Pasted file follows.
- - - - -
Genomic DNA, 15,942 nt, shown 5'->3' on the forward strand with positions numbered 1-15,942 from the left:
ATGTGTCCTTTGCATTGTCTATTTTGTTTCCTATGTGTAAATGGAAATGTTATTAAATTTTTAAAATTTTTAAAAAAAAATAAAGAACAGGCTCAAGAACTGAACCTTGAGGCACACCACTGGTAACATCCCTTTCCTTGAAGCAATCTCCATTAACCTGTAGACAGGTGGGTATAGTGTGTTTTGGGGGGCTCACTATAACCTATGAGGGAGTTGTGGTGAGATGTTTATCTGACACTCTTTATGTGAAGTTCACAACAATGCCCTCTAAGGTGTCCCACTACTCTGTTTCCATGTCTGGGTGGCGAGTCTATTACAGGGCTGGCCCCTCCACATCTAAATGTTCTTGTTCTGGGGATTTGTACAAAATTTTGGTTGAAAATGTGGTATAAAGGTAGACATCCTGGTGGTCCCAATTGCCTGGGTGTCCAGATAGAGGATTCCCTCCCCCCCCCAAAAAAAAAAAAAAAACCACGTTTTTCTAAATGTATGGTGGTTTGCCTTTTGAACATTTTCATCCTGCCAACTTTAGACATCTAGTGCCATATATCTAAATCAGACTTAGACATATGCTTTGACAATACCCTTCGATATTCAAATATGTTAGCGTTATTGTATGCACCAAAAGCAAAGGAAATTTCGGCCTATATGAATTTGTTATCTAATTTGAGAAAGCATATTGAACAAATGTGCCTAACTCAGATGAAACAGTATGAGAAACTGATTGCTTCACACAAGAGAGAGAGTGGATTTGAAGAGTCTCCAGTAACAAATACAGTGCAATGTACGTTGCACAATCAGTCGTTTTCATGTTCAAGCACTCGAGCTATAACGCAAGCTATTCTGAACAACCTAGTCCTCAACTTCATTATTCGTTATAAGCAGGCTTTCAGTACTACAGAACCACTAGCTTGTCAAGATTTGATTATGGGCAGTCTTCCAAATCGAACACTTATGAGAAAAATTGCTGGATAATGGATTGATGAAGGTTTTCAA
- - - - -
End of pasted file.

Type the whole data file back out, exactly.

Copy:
Genomic DNA, 15,942 nt, shown 5'->3' on the forward strand with positions numbered 1-15,942 from the left:
ATGTGTCCTTTGCATTGTCTATTTTGTTTCCTATGTGTAAATGGAAATGTTATTAAATTTTTAAAATTTTTAAAAAAAAATAAAGAACAGGCTCAAGAACTGAACCTTGAGGCACACCACTGGTAACATCCCTTTCCTTGAAGCAATCTCCATTAACCTGTAGACAGGTGGGTATAGTGTGTTTTGGGGGGCTCACTATAACCTATGAGGGAGTTGTGGTGAGATGTTTATCTGACACTCTTTATGTGAAGTTCACAACAATGCCCTCTAAGGTGTCCCACTACTCTGTTTCCATGTCTGGGTGGCGAGTCTATTACAGGGCTGGCCCCTCCACATCTAAATGTTCTTGTTCTGGGGATTTGTACAAAATTTTGGTTGAAAATGTGGTATAAAGGTAGACATCCTGGTGGTCCCAATTGCCTGGGTGTCCAGATAGAGGATTCCCTCCCCCCCCCAAAAAAAAAAAAAAAACCACGTTTTTCTAAATGTATGGTGGTTTGCCTTTTGAACATTTTCATCCTGCCAACTTTAGACATCTAGTGCCATATATCTAAATCAGACTTAGACATATGCTTTGACAATACCCTTCGATATTCAAATATGTTAGCGTTATTGTATGCACCAAAAGCAAAGGAAATTTCGGCCTATATGAATTTGTTATCTAATTTGAGAAAGCATATTGAACAAATGTGCCTAACTCAGATGAAACAGTATGAGAAACTGATTGCTTCACACAAGAGAGAGAGTGGATTTGAAGAGTCTCCAGTAACAAATACAGTGCAATGTACGTTGCACAATCAGTCGTTTTCATGTTCAAGCACTCGAGCTATAACGCAAGCTATTCTGAACAACCTAGTCCTCAACTTCATTATTCGTTATAAGCAGGCTTTCAGTACTACAGAACCACTAGCTTGTCAAGATTTGATTATGGGCAGTCTTCCAAATCGAACACTTATGAGAAAAATTGCTGGATAATGGATTGATGAAGGTTTTCAA